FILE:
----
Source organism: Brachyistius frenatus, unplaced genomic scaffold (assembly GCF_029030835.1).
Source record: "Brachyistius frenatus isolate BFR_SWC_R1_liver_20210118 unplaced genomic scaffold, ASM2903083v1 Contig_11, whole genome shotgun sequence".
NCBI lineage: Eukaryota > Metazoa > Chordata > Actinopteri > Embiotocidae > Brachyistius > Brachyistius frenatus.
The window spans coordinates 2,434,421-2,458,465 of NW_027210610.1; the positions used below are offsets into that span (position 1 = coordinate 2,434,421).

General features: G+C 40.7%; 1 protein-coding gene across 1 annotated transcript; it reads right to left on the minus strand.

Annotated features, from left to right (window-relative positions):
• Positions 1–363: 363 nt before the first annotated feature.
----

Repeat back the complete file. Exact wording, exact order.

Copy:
Source organism: Brachyistius frenatus, unplaced genomic scaffold (assembly GCF_029030835.1).
Source record: "Brachyistius frenatus isolate BFR_SWC_R1_liver_20210118 unplaced genomic scaffold, ASM2903083v1 Contig_11, whole genome shotgun sequence".
NCBI lineage: Eukaryota > Metazoa > Chordata > Actinopteri > Embiotocidae > Brachyistius > Brachyistius frenatus.
The window spans coordinates 2,434,421-2,458,465 of NW_027210610.1; the positions used below are offsets into that span (position 1 = coordinate 2,434,421).

General features: G+C 40.7%; 1 protein-coding gene across 1 annotated transcript; it reads right to left on the minus strand.

Annotated features, from left to right (window-relative positions):
• Positions 1–363: 363 nt before the first annotated feature.